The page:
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Last Updated: Monday, 12 November 2007, 00:58 GMT
Concern over menstrual blood bank
By Michelle Roberts
BBC News health reporter

stem cell
Stem cell therapy trials are ongoing
Experts have expressed concern over the launch by a US company of a service for women to store their own menstrual blood.

Cryo-Cell says its bank is designed for women who want to store their own stem cells, taken from the menstrual blood, as a future health insurance.

The hope is that medical advances will one day mean stem cells can be used to cure diseases such as cancer.

A UK expert accused the company of capitalising on people's fear.

Stem cell banking

Stem cells can be obtained from numerous sources, including the blood, bone marrow and embryos.

Private companies, including Richard Branson's Virgin Health Bank, already offer umbilical cord blood banking for about 1,500.

This is all hypothesis and hype
UK stem cell expert Professor Peter Braude

Cryo-Cell charges a sum of $499 (238) for processing and a year's storage of menstrual stem cells.

The woman is sent a "discreet" collection kit in the post, comprising a menstrual cup, collection tubes and a prepaid return shipment to Cryo-Cell.

According to the company, menstrual stem cells - which come from the womb lining shed during a woman's period - have the advantage of being easily harvested in a painless, non-invasive manner as compared to some other stem cell sources such as bone marrow.

It's not preying upon a fear. Stem cell science is real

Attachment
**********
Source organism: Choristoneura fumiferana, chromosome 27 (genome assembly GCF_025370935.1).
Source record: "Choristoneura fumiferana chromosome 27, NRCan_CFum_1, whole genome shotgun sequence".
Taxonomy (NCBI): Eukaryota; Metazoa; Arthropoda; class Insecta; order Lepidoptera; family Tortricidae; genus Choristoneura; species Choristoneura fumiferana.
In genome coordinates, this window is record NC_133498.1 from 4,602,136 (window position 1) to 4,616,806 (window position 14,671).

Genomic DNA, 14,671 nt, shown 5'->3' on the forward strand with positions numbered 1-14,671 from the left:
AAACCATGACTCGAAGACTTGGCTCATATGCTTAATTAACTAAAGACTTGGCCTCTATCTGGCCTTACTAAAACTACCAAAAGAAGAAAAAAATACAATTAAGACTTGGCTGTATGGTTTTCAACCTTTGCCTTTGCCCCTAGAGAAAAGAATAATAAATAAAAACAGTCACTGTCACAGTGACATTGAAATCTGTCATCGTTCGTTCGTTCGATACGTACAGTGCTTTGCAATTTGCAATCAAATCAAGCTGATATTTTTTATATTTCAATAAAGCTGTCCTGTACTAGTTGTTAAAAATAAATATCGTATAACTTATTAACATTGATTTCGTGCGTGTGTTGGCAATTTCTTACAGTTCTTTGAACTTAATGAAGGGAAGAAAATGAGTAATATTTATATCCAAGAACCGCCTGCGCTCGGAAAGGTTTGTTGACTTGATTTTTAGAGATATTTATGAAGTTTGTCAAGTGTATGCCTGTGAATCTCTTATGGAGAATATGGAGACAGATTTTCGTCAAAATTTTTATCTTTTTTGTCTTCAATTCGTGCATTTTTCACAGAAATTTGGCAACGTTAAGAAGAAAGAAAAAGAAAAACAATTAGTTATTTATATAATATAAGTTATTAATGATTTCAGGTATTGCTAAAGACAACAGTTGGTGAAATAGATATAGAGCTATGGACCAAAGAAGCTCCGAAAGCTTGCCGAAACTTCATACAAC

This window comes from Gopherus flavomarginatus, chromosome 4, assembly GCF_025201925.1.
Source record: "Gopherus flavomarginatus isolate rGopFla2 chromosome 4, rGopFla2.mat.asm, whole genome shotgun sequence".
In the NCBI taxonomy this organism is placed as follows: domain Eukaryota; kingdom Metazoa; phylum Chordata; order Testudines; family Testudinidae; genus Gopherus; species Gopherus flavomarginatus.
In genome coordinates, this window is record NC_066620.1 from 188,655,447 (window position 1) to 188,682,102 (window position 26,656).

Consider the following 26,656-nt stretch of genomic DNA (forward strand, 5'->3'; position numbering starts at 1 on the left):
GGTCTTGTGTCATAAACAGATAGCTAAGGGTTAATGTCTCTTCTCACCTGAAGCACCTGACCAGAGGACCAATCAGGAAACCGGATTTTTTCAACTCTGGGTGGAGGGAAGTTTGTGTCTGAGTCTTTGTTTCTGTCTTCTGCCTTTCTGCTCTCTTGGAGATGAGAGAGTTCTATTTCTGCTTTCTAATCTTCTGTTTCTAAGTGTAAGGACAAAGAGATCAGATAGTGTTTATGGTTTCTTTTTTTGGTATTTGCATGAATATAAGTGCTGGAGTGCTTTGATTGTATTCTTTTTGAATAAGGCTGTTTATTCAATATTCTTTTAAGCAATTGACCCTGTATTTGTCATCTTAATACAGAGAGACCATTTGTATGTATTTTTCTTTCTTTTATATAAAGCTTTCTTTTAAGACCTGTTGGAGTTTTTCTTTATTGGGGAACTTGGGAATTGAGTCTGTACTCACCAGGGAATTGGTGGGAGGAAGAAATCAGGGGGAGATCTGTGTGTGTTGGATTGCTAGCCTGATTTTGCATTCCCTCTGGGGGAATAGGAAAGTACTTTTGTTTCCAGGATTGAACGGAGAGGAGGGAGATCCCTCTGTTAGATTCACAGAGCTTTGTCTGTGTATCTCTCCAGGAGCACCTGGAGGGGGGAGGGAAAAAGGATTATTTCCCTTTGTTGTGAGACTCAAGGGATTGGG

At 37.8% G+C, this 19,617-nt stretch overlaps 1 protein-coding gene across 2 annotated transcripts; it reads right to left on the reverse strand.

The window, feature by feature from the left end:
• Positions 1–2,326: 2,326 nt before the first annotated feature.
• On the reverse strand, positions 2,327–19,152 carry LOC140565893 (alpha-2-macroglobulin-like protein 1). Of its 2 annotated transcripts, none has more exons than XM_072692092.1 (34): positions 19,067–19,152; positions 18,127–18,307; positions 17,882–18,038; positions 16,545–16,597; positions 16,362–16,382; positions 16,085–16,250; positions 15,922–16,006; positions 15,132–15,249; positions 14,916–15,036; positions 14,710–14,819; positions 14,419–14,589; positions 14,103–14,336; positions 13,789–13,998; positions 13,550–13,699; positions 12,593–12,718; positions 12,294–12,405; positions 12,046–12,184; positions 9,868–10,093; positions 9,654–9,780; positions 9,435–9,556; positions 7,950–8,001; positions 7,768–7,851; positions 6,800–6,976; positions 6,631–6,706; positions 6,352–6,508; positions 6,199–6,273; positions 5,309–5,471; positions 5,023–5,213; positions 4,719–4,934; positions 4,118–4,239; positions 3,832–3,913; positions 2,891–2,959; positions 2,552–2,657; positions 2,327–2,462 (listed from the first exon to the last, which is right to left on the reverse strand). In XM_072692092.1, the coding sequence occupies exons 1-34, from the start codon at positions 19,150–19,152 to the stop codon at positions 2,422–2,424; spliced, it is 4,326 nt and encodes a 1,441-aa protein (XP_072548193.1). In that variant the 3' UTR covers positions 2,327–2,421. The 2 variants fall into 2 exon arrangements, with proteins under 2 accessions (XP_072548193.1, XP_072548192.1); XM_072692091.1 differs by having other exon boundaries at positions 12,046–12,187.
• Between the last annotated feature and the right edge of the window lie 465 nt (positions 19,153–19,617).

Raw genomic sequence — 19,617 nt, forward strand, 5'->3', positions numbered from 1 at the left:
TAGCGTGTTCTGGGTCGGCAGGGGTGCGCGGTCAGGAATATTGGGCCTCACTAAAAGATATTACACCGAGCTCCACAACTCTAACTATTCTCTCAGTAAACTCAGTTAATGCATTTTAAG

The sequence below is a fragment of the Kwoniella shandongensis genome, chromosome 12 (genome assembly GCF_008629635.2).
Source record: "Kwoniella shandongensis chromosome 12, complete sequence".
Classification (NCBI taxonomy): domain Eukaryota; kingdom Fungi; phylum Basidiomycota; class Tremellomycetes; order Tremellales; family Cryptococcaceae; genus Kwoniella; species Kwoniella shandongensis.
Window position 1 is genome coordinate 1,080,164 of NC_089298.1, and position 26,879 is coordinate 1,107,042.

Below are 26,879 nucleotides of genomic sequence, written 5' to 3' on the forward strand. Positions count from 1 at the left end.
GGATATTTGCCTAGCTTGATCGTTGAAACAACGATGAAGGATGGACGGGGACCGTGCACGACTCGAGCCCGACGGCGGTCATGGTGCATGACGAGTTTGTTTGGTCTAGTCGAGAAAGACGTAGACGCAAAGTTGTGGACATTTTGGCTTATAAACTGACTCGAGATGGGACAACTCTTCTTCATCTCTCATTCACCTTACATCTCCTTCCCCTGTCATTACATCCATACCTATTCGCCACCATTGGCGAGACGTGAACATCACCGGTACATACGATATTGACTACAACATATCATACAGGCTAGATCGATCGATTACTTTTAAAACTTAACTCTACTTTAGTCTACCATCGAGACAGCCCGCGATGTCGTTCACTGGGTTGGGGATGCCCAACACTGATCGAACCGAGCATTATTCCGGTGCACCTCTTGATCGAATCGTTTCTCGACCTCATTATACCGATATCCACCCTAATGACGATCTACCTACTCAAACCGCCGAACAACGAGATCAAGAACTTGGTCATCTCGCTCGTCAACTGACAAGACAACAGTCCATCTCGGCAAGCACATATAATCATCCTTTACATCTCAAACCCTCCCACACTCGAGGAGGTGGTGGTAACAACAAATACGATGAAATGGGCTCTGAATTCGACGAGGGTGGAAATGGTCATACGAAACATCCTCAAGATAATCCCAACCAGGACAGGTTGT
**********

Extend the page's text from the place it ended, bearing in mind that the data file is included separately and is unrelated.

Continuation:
Mercedes Walton, chairman and CEO of Cryo-Cell

And their use gets round the ethics of using stem cells taken from embryos.

Yet like other stem cells, early lab work suggests they too have the potential to turn into many other types of cell, including heart, nerve, bone, cartilage and fat, Cryo-Cell claims.

And they are in a plentiful supply.

Speaking on behalf of the company, stem cell expert Dr Stephen Noga, director of the Cellular Therapeutics Program, at Sinai Hospital of Baltimore, said: "Even one menstrual cycle has the potential to produce millions of stem cells.

"Current research is very preliminary, but given their properties, we believe these menstrual stem cells demonstrate compelling promise to transform regenerative medicine in the coming years."

Future hope

Cryo-Cell stresses on its website that "realistically, it may take several years for these menstrual stem cells to be developed into potential widely-available commercial therapies".

But UK stem cell experts said the scientific evidence to support their use was lacking.

Professor Peter Braude, professor of Obstetrics and Gynaecology, from London's King's College and Guy's and St Thomas' Hospital, said: "This is all hypothesis and hype. This is such a long way off. I can see no reason why you would need to collect your own menstrual fluid.

"The thing that worries me most is that it is capitalising on people's insecurity."

Mercedes Walton, chairman and CEO of Cryo-Cell, said: "It's not preying upon a fear. Stem cell science is real.

"It's building upon our knowledge, the proven history of stem cells and upon the hope of the advancements that will come with regenerative science."

Rebecca Rutter, operations manager for UK-based private cord blood storage facility Cells4Life, questioned how practical the service was as a source for stem cells.

"Stem cells have been identified in menstrual blood. But it is too early to tell if they are going to be therapeutically viable.

"And there is the question of how you collect a sterile sample. Under UK regulations, cell and tissue collection and storage must be done in a sterile way."

Cryo-Cell says its patented technology to decontaminate the samples once they arrived at the lab.

The Human Tissue Authority said it had not been approached by any companies wanting to offer a similar service in the UK.

Q&A: cord blood banking
01 Feb 07 |  Health
IVF 'cell bank' plan criticised
15 Oct 07 |  Health
Q&A: Stem cells
19 May 05 |  Health

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